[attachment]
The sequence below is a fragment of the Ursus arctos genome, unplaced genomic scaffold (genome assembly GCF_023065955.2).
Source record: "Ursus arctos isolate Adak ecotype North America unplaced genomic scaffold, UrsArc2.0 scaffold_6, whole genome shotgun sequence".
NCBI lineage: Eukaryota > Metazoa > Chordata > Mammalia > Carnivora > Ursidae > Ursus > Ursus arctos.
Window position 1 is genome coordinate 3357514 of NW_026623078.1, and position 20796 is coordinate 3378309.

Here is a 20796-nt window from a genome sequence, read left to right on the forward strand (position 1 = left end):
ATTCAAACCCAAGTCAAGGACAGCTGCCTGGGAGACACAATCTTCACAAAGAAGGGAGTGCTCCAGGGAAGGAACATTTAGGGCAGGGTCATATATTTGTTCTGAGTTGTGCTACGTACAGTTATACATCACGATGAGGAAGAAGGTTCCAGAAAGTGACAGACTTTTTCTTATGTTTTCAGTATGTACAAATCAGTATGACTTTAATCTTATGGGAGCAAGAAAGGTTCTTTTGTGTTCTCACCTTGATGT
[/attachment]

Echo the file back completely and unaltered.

The sequence below is a fragment of the Ursus arctos genome, unplaced genomic scaffold (genome assembly GCF_023065955.2).
Source record: "Ursus arctos isolate Adak ecotype North America unplaced genomic scaffold, UrsArc2.0 scaffold_6, whole genome shotgun sequence".
NCBI lineage: Eukaryota > Metazoa > Chordata > Mammalia > Carnivora > Ursidae > Ursus > Ursus arctos.
Window position 1 is genome coordinate 3357514 of NW_026623078.1, and position 20796 is coordinate 3378309.

Here is a 20796-nt window from a genome sequence, read left to right on the forward strand (position 1 = left end):
ATTCAAACCCAAGTCAAGGACAGCTGCCTGGGAGACACAATCTTCACAAAGAAGGGAGTGCTCCAGGGAAGGAACATTTAGGGCAGGGTCATATATTTGTTCTGAGTTGTGCTACGTACAGTTATACATCACGATGAGGAAGAAGGTTCCAGAAAGTGACAGACTTTTTCTTATGTTTTCAGTATGTACAAATCAGTATGACTTTAATCTTATGGGAGCAAGAAAGGTTCTTTTGTGTTCTCACCTTGATGT